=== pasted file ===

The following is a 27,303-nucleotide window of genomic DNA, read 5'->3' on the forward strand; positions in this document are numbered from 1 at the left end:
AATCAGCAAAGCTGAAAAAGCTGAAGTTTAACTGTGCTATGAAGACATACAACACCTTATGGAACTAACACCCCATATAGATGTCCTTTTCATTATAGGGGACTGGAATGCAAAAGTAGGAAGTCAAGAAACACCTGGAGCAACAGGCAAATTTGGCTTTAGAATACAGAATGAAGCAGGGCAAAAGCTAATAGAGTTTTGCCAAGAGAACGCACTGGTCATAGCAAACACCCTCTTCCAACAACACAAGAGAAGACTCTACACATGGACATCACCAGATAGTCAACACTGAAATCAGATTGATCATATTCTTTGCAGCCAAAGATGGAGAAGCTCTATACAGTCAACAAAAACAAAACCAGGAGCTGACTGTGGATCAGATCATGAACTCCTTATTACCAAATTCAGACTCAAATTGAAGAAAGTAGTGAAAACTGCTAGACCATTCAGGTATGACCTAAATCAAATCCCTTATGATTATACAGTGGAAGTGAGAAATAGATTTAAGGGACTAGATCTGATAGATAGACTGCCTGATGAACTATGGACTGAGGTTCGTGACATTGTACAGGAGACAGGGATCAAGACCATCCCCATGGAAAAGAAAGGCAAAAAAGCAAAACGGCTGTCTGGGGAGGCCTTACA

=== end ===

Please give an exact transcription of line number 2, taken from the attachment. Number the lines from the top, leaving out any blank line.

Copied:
AATCAGCAAAGCTGAAAAAGCTGAAGTTTAACTGTGCTATGAAGACATACAACACCTTATGGAACTAACACCCCATATAGATGTCCTTTTCATTATAGGGGACTGGAATGCAAAAGTAGGAAGTCAAGAAACACCTGGAGCAACAGGCAAATTTGGCTTTAGAATACAGAATGAAGCAGGGCAAAAGCTAATAGAGTTTTGCCAAGAGAACGCACTGGTCATAGCAAACACCCTCTTCCAACAACACAAGAGAAGACTCTACACATGGACATCACCAGATAGTCAACACTGAAATCAGATTGATCATATTCTTTGCAGCCAAAGATGGAGAAGCTCTATACAGTCAACAAAAACAAAACCAGGAGCTGACTGTGGATCAGATCATGAACTCCTTATTACCAAATTCAGACTCAAATTGAAGAAAGTAGTGAAAACTGCTAGACCATTCAGGTATGACCTAAATCAAATCCCTTATGATTATACAGTGGAAGTGAGAAATAGATTTAAGGGACTAGATCTGATAGATAGACTGCCTGATGAACTATGGACTGAGGTTCGTGACATTGTACAGGAGACAGGGATCAAGACCATCCCCATGGAAAAGAAAGGCAAAAAAGCAAAACGGCTGTCTGGGGAGGCCTTACA